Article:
HOF Debate - Mike Mussina

Piggy-backing off of the Schilling debate, today we will look at Mike Mussina and debate whether Moose is worthy of enshrinement.

Pro - OCP

Knee-jerk, Mike Mussina was a very good pitcher but Hall worthy?  His name was the answer to a trivia question that made my head spin, which is why this debate came up here.  It took a lot for me to convince myself that he belongs but there are some statistical anomales that exist which say that he does. 

Consider this, if Moose does not make it into the Hall of Fame, he will be the first pitcher with 100 more wins than losses not enshrined.  There are only six pitchers in the history of baseball with 17 or more seasons of 10 wins or more: Greg Maddux, Warren Spahn, Cy Young, Don Sutton, Steve Carlton and Mike Mussina.  There are only five pitchers in the history of baseball with at least 270 wins and a winning percentage greater than .638 and four out of the five are already enshrined.  The other is, of course, Mike Mussina. 

Mussina has five all-star appearances (three starts) and only one 20 win season, which came in his final season at the age of 39.  Neither of those things are particularly awe inspiring but he did finish top 10 in Cy voting nine times and has six Gold Gloves to his name.  Baseball Reference has his Black Ink test (which measures the number of times that a player led his league in important categories, thus appearing in black ink on the back of his baseball card) at 15, which is low but his Grey Ink test (times he finished top 10 in his league) at 250 which is very high.  His HOF monitor number is also 120, which signifies that he's right there in terms of statistics.  Just shy of 3,000 strikeouts, just shy of 300 wins, 9 times top 10 in Cy Voting... Mussina definitely has a better argument than I would have initially thought.  He lacks the big moments and wasn't particulary big in big games and that's why he will struggle to earn votes but I compare him to Don Sutton, without the wasted years in his late 30's, early 40's.  Moose went out on a positive note - he rode off into the sunset, winning 20 games in his final year and I respect that.  I think that he deserves strong consideration and I would vote him in.  He might be the last man in and he might not make it on his first try but he's right there.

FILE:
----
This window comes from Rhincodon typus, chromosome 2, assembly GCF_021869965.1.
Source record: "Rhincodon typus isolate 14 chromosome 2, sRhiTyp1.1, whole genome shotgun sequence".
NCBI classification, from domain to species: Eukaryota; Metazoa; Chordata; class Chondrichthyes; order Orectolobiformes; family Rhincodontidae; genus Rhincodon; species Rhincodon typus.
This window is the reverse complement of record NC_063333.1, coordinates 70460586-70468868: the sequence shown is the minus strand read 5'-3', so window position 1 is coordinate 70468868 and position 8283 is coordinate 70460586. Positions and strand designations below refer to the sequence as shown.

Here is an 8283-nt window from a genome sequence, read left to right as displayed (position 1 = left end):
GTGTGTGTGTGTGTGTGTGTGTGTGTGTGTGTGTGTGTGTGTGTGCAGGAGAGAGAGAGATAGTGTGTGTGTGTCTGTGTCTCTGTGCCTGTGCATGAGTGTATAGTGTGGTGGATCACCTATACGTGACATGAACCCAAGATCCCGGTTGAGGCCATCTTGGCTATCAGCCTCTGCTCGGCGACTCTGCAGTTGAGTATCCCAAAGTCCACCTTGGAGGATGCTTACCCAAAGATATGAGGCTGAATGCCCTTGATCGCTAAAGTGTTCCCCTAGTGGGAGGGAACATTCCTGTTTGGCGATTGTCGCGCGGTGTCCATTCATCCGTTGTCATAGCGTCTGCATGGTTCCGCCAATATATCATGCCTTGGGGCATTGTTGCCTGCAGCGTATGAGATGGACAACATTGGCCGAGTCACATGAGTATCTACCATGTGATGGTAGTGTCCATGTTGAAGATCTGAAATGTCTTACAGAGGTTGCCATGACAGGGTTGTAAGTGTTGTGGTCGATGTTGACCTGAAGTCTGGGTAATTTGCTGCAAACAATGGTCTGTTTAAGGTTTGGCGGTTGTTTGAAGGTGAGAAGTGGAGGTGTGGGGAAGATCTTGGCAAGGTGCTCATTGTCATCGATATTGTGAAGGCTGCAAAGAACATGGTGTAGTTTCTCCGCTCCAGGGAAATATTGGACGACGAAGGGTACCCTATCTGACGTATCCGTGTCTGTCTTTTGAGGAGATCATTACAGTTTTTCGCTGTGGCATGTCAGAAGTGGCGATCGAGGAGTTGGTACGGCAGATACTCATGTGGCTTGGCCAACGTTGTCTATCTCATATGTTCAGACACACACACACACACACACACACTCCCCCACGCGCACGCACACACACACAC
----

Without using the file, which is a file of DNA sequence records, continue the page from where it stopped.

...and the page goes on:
Con (Mc)

The debate over Mike Mussina is a difficult one as my colleague has brought to life many interesting points in Moose's favor. I don't really have a statistical argument to make about why Mussina shouldn't be in the HOF. We all make that snap decision upon being asked if someone belongs in the Hall of Fame. With most players, the feeling is usually pretty strong leaning one way or the other. My first reaction to Mussina was that he didn't belong. Only one 20 win season, no hardware in the way of rings, and no Cy Young awards. He wasn't even considered the best at any one time given the likes of Clemens, Martinez, Randy Johnson early and then later Halladay and Sabathia. When he did finally land on a great Yankee team, he fizzled, benefiting from great lineups while his ERA ballooned.

Next I thought about the comparisons with other pitchers that had high win totals without the dominance. I know Hersh agrees that Mussina is similar to Don Sutton, Jim Kaat, and Tommy John. Guys that had excellent careers, but never did quite enough to push themselves over the top for Hall contention. They were thought to have pitched forever, thus inflating their stats through longevity as opposed to dominance. Initially I agreed with those sentiments regarding Mussina too.